Several years ago, in Cloister Walk, Kathleen Norris cited
these words from Mechtild of Magdeburg, a Cistercian nun and medieval
mystic: "Stupidity is sufficient unto itself. Wisdom can never learn
If ever there was an area in bookstores meant for exploration, learning and questioning, the spirituality section would seem to be it, as a quick scan of our shelves will reveal. I concede that not everyone agrees with this theory. I may even envy their certainty, but, as so many booksellers have already noted here, stocking books representing an array of beliefs is the way most bookshops meld spirituality with merchandising.
And yet, even if we begin with a literary sense of inclusiveness and spiritual innocence--William Blake's "To see a world in a grain of sand, / And a heaven in a wild flower"--how can we cram infinity into our decidedly limited, temporal shelf space?
The answer, of course, is that we're booksellers and we always find a way to expand both space and time. According to Valerie Ryan, owner of Cannon Beach Book Company, "I have read with interest the ongoing discussion of the place of religious books in our stores: to proselytize or to ignore? In my case, I chose a different route. Cannon Beach, Ore., is a town of 1,600 people year-round and about a bezillion visitors from Memorial Day to Labor Day. One end of town is anchored by a Christian Conference Center of the Fundamentalist stripe. The rest of town is typically West Coast, unchurched and a bit peevish about organized religion.
"I long ago devised a section named 'Philosophies,' encompassing every imaginable religious persuasion. Being the product of a good Jesuit education, I do know the difference between philosophy and theology, but for ease of display, I just play dumb and put Kant next to Why I Am a Catholic. I have all the Desert Fathers, two versions of the Qu'uran, two Kaballah, a Book of Mormon, Chesterton and Merton and C.S. Lewis galore and many others Protestant, Jewish and a few lesser known sects. In this section also go the current spate of books on irreligion or anti-religion. This arrangement either offends no one or everyone, but it works for me."
On the other hand, as a used book buyer and seller, Diane Van Tassell of Bay Books in San Ramon and Concord, Calif., notes that she carries "books that I might not necessarily order from Baker & Taylor. But Christian, Buddhism, Islam and New Age are very big sellers for us. Sometimes certain of those sections are less popular, but a month or two later they are 'hit hard' again. A couple of years back the witchcraft section was very popular, especially in my more urban store.
"We can't keep the Koran in the store because it flies out whenever we get one. Sufism is always popular as are the poems of Rumi. We have a customer who comes in several times a week looking for different Buddhist books and sometimes Hinduism. The Art of Motorcycle Maintenance is always a favorite text. Angels and mediums are not so popular now and UFOs are almost dead--yes, we keep that all in religion. Dreams and astrology are popular mostly when they are at eye-level, but they go in cycles. People still ask for Under the Banner of Heaven (Mormon true crime) and a very few are into the Da Vinci secret societies that were very popular a few years ago. Religious fiction is becoming quite popular. Authors like Francine Rivers always sell and the Yada Yada Prayer Group (novels) are gaining in popularity. The Left Behind series by LaHaye has slowed down, but some are still reading it. Bibles are always big sellers and C.S. Lewis seems to be the most popular author. The bottom line is that religion is still popular. More and more people are reading religious fiction because they want to read stories that don't include sex and violence."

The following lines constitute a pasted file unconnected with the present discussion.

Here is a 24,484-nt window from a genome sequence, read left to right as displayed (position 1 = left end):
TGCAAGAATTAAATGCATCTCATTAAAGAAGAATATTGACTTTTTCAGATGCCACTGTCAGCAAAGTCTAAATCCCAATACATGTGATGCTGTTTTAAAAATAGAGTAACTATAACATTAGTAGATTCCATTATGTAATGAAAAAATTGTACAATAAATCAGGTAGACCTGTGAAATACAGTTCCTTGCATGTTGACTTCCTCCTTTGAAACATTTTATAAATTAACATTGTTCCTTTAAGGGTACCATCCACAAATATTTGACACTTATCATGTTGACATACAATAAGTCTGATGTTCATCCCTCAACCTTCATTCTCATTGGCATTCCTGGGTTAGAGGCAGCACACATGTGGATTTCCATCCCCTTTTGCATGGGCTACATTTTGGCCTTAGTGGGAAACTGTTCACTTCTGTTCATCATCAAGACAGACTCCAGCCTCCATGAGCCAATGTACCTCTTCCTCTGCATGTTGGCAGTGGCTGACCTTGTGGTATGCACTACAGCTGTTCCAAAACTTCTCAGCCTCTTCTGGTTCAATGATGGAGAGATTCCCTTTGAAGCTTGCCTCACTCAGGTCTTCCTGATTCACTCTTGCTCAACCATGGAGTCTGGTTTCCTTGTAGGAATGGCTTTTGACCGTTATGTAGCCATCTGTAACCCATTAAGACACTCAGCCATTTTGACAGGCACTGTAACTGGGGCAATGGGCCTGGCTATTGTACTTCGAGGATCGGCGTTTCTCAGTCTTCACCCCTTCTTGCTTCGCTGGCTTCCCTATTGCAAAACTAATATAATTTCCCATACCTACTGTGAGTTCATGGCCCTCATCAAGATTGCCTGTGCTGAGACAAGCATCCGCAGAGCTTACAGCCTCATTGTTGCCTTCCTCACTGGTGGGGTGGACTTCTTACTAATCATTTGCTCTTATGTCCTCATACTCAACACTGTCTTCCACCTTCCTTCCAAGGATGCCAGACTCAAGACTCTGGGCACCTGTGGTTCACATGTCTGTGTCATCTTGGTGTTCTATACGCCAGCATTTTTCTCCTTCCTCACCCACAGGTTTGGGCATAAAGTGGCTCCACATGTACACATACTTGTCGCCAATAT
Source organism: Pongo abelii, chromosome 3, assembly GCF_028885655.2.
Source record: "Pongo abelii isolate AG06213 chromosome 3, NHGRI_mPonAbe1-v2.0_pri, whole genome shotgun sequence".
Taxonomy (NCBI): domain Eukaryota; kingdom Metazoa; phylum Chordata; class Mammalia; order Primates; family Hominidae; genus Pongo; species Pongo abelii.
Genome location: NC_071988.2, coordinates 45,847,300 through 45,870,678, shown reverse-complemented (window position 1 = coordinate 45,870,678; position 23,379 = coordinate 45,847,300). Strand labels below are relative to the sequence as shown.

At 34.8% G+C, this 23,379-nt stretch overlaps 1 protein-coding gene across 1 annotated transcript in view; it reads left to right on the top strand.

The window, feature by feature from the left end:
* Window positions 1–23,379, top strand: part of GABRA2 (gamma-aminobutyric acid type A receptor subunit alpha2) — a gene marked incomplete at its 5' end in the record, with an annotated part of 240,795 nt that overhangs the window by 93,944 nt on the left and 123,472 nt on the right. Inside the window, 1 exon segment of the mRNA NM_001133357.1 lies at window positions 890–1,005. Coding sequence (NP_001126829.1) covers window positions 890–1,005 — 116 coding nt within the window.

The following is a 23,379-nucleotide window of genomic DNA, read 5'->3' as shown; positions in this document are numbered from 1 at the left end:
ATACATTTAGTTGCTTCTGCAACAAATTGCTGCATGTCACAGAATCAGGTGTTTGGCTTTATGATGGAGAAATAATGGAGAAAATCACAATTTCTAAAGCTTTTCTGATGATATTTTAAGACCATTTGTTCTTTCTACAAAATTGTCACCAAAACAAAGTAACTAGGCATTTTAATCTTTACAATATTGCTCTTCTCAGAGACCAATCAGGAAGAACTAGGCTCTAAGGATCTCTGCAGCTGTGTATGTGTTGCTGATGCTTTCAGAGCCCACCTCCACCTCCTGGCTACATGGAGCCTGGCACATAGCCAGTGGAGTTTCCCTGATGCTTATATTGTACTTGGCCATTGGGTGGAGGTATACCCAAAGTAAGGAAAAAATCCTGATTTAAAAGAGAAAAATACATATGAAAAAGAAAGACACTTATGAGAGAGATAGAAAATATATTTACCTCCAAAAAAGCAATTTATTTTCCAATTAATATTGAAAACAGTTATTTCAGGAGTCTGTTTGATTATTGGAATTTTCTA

And my last word on this series about bookstores and religion? I think I'll defer to Graham Greene's A Burnt-Out Case, in which Querry considers why he still watches a Mass being said in an African leper colony. He is slightly removed from the chapel, yet close enough to hear the indistinct hum of ceremony.
"Ancestral voices," he concludes. "Memories. Did you ever lie awake when you were a child listening to them talking down below. You couldn't understand what they were saying, but it was a noise that somehow comforted."
One of the monks, called Serapion, sold his book of the Gospels and
gave the money to those who were hungry, saying: I have sold the book